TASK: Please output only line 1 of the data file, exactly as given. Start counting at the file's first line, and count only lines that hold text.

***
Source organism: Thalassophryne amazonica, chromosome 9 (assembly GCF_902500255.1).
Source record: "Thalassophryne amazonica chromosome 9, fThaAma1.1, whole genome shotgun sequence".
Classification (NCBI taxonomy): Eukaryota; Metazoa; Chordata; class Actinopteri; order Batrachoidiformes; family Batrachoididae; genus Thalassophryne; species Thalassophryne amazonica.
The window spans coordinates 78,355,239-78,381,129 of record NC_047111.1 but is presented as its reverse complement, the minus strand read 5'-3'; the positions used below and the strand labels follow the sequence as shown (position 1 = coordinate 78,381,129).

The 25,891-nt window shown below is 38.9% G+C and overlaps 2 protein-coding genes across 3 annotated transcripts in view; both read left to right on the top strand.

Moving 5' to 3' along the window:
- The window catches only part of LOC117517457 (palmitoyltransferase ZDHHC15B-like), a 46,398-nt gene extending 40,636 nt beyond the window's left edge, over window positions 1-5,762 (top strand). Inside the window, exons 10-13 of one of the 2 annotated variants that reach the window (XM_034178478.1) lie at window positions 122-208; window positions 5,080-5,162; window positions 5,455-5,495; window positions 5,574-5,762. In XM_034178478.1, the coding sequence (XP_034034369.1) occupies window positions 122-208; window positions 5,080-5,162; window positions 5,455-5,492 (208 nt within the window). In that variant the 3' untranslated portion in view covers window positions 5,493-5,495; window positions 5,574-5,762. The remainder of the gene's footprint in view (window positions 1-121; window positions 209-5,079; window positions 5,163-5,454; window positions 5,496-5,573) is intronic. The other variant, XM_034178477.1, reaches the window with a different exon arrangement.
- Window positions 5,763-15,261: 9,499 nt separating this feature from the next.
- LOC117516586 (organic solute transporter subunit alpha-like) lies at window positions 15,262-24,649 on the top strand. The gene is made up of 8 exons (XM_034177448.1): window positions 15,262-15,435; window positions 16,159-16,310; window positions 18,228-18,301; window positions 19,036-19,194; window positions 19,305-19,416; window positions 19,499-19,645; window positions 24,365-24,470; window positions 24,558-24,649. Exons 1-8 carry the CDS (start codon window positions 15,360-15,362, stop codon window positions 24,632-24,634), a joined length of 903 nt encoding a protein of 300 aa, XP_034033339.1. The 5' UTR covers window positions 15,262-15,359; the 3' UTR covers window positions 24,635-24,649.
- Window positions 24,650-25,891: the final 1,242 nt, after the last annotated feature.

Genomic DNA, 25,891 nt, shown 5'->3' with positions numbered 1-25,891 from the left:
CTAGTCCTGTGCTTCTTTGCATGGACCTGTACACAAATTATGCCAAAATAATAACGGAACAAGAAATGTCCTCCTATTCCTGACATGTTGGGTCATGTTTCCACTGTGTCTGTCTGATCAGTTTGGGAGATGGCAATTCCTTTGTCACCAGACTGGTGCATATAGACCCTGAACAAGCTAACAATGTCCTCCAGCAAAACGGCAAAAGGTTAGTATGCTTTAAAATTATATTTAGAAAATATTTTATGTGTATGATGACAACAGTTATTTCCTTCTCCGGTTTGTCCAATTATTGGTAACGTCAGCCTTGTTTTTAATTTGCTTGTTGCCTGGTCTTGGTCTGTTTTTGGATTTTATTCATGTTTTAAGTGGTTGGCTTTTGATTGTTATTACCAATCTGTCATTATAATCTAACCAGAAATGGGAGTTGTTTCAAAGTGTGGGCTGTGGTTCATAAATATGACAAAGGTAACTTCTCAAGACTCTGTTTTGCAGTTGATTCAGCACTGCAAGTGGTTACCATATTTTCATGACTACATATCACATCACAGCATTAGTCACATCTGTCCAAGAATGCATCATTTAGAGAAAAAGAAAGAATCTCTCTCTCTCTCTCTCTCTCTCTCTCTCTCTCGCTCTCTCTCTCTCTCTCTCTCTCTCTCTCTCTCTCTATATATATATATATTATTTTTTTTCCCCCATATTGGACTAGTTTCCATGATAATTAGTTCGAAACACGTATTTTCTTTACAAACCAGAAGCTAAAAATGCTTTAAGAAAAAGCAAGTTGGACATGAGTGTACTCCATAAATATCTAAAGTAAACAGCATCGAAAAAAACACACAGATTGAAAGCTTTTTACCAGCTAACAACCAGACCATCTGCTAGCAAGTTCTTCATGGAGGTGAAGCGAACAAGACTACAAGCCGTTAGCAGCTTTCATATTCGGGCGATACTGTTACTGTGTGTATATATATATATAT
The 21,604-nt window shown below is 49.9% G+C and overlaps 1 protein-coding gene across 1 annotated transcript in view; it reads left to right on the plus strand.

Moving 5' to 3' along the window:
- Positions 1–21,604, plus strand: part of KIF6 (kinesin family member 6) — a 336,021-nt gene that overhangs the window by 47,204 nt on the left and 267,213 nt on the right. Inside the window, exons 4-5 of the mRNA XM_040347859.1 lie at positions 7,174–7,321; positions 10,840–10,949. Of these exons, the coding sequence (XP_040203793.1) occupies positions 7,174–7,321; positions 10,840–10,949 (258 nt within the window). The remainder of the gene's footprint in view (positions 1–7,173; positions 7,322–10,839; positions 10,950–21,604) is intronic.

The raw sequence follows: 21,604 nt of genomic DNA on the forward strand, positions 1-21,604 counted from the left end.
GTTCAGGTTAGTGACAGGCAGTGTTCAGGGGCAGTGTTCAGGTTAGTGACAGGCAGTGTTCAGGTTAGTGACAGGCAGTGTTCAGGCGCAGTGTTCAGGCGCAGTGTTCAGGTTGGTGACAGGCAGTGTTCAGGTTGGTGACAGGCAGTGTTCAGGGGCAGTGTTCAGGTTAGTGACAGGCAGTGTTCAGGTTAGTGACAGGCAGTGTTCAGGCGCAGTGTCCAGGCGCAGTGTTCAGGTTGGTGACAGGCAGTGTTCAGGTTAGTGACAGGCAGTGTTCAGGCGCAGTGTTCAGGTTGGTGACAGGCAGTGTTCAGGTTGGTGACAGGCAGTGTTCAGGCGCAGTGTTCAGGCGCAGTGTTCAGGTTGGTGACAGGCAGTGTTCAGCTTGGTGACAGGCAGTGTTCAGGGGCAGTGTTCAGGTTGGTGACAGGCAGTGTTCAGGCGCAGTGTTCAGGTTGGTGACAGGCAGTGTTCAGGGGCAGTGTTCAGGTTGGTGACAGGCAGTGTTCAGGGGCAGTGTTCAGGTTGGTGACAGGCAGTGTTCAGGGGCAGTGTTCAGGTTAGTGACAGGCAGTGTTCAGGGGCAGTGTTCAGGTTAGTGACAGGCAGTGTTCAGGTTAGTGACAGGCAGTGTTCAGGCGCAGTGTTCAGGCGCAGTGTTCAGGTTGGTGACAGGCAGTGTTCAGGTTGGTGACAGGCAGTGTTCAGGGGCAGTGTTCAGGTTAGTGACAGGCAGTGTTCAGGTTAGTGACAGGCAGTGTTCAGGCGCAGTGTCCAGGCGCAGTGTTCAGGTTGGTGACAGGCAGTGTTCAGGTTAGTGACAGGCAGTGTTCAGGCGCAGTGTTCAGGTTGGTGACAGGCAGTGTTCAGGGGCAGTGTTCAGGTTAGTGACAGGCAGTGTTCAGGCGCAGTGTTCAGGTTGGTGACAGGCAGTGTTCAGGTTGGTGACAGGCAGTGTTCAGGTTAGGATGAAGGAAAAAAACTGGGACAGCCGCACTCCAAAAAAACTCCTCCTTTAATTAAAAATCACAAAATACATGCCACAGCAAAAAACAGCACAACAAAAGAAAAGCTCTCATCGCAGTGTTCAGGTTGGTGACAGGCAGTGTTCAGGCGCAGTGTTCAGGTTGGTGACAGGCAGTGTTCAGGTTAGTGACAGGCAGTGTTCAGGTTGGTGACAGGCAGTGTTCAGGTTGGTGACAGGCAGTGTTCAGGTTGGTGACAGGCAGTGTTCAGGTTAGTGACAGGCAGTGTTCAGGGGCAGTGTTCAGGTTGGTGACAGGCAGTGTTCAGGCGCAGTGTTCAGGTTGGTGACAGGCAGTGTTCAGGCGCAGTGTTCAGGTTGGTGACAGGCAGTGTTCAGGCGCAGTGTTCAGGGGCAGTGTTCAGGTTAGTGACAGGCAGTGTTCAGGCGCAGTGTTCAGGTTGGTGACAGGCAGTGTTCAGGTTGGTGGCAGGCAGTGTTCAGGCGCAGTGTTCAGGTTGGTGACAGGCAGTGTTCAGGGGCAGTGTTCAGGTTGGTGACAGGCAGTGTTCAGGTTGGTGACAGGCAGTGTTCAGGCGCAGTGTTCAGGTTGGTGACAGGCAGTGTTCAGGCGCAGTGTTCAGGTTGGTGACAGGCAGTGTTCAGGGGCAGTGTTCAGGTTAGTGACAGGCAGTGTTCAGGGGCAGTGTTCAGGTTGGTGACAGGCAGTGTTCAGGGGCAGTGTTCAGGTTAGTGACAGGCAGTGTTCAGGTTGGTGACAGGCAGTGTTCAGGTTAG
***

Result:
Source organism: Thalassophryne amazonica, chromosome 9 (assembly GCF_902500255.1).